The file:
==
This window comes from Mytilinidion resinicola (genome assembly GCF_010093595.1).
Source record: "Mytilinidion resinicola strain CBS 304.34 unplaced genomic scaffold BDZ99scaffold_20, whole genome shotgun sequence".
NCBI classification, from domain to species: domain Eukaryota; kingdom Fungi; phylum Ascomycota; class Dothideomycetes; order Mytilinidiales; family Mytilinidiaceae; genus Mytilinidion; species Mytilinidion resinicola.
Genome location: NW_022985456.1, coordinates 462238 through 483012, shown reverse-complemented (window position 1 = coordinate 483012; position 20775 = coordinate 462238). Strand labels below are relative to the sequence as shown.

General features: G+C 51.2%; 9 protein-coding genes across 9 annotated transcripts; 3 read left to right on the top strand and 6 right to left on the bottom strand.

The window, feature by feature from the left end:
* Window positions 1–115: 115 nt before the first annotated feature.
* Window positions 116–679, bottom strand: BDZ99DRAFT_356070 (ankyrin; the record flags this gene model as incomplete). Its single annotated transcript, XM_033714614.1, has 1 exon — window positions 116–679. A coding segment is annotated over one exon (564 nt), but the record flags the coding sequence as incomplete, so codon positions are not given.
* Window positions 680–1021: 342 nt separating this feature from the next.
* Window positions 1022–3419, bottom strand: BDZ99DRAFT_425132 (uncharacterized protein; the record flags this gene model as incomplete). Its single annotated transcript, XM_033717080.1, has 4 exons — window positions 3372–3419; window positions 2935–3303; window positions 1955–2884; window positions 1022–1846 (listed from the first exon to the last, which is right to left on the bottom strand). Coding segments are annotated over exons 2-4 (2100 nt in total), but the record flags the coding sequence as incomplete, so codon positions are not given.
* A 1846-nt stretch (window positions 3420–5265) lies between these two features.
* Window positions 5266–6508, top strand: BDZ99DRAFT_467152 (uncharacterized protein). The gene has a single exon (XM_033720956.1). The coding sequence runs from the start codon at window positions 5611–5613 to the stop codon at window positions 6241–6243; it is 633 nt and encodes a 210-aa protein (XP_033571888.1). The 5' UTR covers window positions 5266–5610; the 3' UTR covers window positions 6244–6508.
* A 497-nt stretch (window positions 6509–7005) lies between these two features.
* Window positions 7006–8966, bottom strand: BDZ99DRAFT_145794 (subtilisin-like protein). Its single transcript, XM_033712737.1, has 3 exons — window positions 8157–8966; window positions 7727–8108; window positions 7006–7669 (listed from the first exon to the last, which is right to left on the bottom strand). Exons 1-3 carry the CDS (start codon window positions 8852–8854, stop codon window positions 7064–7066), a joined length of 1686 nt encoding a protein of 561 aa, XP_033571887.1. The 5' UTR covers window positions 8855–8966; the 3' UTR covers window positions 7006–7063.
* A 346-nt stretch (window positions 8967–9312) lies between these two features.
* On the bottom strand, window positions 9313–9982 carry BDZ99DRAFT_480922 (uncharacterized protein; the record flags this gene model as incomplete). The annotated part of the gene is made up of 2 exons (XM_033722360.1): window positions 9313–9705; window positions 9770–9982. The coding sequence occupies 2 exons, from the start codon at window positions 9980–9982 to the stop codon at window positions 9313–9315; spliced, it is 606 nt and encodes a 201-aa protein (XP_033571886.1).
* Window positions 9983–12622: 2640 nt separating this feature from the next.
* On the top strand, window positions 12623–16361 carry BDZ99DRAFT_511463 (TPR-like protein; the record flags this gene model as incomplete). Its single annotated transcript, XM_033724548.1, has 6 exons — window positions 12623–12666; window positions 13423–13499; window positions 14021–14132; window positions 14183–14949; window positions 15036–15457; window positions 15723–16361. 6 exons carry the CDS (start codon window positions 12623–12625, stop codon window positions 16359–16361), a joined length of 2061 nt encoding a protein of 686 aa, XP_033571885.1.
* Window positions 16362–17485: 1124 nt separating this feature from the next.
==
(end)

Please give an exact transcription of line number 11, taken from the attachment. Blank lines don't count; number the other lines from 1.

* A 1846-nt stretch (window positions 3420–5265) lies between these two features.